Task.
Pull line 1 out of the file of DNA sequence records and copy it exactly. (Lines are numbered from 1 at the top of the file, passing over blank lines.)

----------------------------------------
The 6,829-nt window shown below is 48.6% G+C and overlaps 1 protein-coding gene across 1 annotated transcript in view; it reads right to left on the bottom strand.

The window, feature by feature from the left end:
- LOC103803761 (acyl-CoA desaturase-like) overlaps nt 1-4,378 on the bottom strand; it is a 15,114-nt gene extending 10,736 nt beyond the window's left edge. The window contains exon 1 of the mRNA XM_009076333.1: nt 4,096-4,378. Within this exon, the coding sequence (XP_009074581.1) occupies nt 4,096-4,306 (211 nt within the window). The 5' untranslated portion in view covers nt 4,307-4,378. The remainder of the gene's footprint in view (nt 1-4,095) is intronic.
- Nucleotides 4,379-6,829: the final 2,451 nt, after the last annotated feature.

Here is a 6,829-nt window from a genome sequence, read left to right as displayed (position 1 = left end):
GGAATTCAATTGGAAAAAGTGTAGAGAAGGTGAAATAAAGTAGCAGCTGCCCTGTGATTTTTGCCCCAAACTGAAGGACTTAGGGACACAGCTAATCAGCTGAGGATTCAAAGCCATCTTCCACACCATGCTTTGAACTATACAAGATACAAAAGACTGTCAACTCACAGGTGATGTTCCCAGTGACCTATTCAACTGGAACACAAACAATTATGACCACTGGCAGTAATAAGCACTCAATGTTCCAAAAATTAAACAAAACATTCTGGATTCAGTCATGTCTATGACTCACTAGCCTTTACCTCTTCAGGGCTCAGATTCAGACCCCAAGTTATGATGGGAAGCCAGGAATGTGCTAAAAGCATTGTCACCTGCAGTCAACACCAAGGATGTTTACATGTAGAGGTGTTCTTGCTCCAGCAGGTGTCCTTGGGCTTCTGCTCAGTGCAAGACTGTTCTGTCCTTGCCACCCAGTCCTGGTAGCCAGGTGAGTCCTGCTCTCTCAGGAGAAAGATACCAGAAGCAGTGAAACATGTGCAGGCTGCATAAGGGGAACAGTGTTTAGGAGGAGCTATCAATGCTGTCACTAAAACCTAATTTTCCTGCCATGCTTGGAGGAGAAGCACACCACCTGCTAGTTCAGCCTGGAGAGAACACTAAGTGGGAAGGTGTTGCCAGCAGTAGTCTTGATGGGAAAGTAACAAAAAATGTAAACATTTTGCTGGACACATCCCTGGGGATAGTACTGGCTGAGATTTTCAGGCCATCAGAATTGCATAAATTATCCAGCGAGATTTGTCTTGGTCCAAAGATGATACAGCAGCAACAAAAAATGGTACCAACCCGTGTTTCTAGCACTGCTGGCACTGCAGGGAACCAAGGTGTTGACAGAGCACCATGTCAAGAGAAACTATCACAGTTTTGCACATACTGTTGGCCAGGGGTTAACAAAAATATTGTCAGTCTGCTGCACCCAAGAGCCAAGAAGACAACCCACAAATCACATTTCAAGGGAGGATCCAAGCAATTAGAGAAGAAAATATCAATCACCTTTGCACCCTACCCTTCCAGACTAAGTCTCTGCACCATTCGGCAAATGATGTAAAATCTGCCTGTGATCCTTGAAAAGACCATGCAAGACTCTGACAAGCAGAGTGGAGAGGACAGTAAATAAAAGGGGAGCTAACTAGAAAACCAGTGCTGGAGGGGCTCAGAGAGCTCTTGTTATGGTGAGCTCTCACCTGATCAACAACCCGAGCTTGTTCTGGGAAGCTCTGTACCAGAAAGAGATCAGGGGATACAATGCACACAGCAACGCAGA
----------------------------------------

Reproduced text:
The 6,829-nt window shown below is 48.6% G+C and overlaps 1 protein-coding gene across 1 annotated transcript in view; it reads right to left on the bottom strand.